the Insiders


July 26, 2010 8:39 PM


The Trouble With Angelina

Sometimes it’s hard to embrace Galileo. It’s difficult not to believe the universe revolves around us, its every twirl impacting us for good or ill, no matter how unrealistic the assumption....

Sometimes it’s hard to embrace Galileo. It’s difficult not to believe the universe revolves around us, its every twirl impacting us for good or ill, no matter how unrealistic the assumption. Celebrity continues to affect the fashion industry “us” relentlessly.
Some musings on that reality surfaced after a weekend viewing of “Salt,” starring the most famous, most beautiful, most glamorous, most intriguing woman in the world, the kind of woman who once would have set a standard for fashion to follow.

Yet here is Angelina Jolie in a megamainstream, shoot-’em-up, kick-’em-in-the-crotch, leap-over-tall-buildings summer blockbuster that’s about as chic as a cup of Campbell’s clam chowder. The dazzling star often looked as unglamorous as her considerable physical gifts allow.

Don’t misunderstand: Angelina undone is still drop-dead gorgeous. Nevertheless, her penchant for dressing down indeed impacts our world.

Early word on her upcoming “The Tourist” aside, as an actress Angelina clearly prefers action to glam. As endless tabloid photos indicate, in real life, too, she fancies playing down the movie-star thing in favor of the busy-mom-on-the-go-in-appropriate-wardrobe. Never mind that the Jolie-Pitt lifestyle is in fact incomprehensibly glamorous: a bohemian, la dolce vita, model U.N. traveling circus that settles into this chateau or that only to uproot, children and teaching staff in tow, the moment tony wanderlust sets in.

Still, no matter how many nannies may lurk just a shady corner away, no matter how many private jets on call, Angelina is by all accounts a devoted hands-on mom-on-the-go. Hence, the anonymous-looking trenches, black tanks, jeans and contemporary-market dresses make sense on one level. If on their own time she and Brad do things other than shepherd their pint-sized posse about, activities calling for more done-up garb, they do so with savvy discretion, beyond the range of those ever-ready paparazzi. What’s left, then, are Jolie’s professional appearances, which she seems to approach with equal pragmatism. Of course, as a woman, she has the right to wear whatever she chooses; as a movie star, her wardrobe selections of plain and plainer may be carefully orchestrated to drive home the point that she’s her own best ensemble, à la Carolyn Bessette, who could not have looked more unfettered when she married JFK Jr.

But there’s a difference. Carolyn’s embrace of minimalism felt decidedly stylish in the traditional sense, her look meticulously manicured in clothes recognizable as real fashion — Narciso, Prada, Yohji. She thus followed in the steps of other women who took the chic simplicity route to style-icon status, Katharine Hepburn, Babe Paley and Jackie Kennedy among them. Their patrician auras translated into aspirational viewing for those mere mortals who followed their style.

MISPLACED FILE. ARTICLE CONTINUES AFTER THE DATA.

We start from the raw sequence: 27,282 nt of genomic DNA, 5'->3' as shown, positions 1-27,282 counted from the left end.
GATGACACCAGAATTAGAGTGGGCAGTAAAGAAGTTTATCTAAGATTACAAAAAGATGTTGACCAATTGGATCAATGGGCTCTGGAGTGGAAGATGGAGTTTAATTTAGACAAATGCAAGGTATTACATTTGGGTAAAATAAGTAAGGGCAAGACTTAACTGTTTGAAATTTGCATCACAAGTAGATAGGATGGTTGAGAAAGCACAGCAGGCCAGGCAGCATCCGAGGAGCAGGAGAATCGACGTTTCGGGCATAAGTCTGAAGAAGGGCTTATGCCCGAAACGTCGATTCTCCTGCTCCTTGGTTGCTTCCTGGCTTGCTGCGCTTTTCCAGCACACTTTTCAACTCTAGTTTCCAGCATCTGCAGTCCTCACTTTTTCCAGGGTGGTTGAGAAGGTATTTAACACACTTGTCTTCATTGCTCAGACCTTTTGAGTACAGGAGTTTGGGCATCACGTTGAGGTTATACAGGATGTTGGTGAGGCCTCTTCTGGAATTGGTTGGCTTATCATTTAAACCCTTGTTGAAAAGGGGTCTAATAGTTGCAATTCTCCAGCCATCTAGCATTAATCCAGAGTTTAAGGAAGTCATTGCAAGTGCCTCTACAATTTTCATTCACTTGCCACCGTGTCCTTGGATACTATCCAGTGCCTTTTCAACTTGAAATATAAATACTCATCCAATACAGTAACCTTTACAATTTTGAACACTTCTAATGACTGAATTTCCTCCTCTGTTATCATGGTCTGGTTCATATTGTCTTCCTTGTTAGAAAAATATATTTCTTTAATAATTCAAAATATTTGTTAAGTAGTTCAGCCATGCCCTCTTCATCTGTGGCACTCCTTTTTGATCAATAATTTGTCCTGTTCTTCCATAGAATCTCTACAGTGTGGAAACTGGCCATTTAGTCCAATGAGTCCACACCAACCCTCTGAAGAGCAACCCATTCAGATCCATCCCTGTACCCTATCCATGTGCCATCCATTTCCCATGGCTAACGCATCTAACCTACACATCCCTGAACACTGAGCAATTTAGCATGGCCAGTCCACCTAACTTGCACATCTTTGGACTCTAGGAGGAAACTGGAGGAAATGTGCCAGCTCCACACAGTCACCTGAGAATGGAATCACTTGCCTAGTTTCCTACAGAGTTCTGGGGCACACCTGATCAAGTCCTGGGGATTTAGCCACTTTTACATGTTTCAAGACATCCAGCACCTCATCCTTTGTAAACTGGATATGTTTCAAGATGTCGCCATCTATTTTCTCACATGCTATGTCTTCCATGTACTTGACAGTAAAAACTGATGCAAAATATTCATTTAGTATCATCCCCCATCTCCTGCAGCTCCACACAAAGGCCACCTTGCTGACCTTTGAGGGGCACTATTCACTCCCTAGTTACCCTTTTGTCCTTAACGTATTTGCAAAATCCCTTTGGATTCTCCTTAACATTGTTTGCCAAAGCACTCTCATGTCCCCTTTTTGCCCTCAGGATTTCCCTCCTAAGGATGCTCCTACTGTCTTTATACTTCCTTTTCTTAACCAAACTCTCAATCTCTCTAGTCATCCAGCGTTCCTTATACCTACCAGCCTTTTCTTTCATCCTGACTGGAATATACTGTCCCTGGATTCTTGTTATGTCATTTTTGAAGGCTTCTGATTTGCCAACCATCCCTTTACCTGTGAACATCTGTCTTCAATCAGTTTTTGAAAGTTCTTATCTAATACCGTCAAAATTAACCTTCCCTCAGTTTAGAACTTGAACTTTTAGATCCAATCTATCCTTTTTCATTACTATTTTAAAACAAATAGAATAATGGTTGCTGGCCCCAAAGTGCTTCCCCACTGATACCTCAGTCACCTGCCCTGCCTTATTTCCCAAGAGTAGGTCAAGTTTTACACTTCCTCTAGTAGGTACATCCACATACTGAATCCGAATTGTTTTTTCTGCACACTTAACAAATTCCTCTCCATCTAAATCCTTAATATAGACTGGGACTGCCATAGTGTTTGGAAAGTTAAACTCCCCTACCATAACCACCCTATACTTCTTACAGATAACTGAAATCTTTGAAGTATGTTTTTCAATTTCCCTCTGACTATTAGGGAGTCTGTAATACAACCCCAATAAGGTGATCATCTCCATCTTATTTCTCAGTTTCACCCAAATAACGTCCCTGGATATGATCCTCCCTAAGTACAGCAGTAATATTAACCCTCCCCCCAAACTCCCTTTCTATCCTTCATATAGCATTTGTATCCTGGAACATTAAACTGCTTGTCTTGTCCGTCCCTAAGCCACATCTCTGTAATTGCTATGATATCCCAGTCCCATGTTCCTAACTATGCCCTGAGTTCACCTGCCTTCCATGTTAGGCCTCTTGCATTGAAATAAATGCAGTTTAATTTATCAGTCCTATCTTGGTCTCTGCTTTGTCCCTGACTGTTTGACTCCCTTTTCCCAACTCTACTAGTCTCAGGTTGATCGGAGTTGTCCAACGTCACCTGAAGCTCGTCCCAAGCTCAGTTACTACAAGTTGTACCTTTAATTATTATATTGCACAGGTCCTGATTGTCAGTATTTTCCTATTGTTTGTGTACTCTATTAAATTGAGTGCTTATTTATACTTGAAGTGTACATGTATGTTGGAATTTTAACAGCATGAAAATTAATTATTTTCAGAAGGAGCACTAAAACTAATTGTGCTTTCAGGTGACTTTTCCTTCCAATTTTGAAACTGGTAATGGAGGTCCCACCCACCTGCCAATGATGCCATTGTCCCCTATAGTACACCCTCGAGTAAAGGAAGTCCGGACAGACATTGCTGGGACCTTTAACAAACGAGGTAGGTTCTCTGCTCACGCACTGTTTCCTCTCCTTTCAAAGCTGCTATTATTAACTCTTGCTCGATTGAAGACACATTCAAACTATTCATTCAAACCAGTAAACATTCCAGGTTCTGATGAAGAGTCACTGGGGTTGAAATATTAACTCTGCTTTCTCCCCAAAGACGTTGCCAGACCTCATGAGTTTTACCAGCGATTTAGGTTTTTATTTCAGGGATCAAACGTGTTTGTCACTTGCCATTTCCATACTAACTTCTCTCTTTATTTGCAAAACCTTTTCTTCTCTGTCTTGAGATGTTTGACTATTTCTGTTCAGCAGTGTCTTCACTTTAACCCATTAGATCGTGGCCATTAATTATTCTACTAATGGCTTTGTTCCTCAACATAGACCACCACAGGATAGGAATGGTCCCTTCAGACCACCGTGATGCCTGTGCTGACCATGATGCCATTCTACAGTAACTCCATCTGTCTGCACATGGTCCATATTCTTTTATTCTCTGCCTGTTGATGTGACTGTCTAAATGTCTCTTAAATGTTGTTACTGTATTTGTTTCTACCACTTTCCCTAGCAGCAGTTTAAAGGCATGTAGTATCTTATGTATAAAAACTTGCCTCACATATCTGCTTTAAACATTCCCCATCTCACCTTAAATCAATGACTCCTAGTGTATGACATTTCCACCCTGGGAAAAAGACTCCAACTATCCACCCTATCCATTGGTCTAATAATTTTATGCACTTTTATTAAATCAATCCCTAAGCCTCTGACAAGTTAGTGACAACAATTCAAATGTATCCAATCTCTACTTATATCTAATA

Conversely, Angelina has this odd, everywoman thing going on. Her clothes suggest that she wants us to think she’s just like moms everywhere. Getting dressed for the (well-chronicled) day is all about ease, comfort and what makes sense. For fashion, that’s sad enough when it comes to all of that with-the-kids press. True, Jolie always looks casually fabulous, but the fabulosity is all Angelina, not something a designer sent tied up with a bow. That might make her a better person, and Entertainment Weekly readers feel a misguided kinship, but it makes no one feel like rushing out for a T-shirt. They’ve already got one just like it, and it doesn’t make them look like Angelina.

On to Jolie’s working wardrobe. A simple black and white Dolce & Gabbana dress in Moscow’s Red Square on July 25 (she was there for “Salt”). A black leather jacket and dress by Versace at Comic-Con on July 22. On the red carpet, Jolie wears a range, from its most heralded names — Armani, Versace — to more populist types such as Max Azria. Either way, she seems to embrace every label at its most innocuous. Recent examples: the short black strapless Emporio Armani and the red Atelier Versace she wore to the L.A. and Moscow premieres of “Salt.” Not a speck of imagination between the two. To Jolie’s genetic credit, she still looked beautiful; memorable? Not so much.

It probably doesn’t read well for one woman to lament that another woman seems to pay too little attention to her clothes while still looking great. But fashion needs icons other than those who amuse via outrageousness (Lady Gaga) or cheap stereotype (Snooki). Fashion needs aspirational icons; it always has. Michelle Obama can’t do it alone. Right now, despite fashion’s ongoing celebrity obsession, the best of Hollywood isn’t doing its part.

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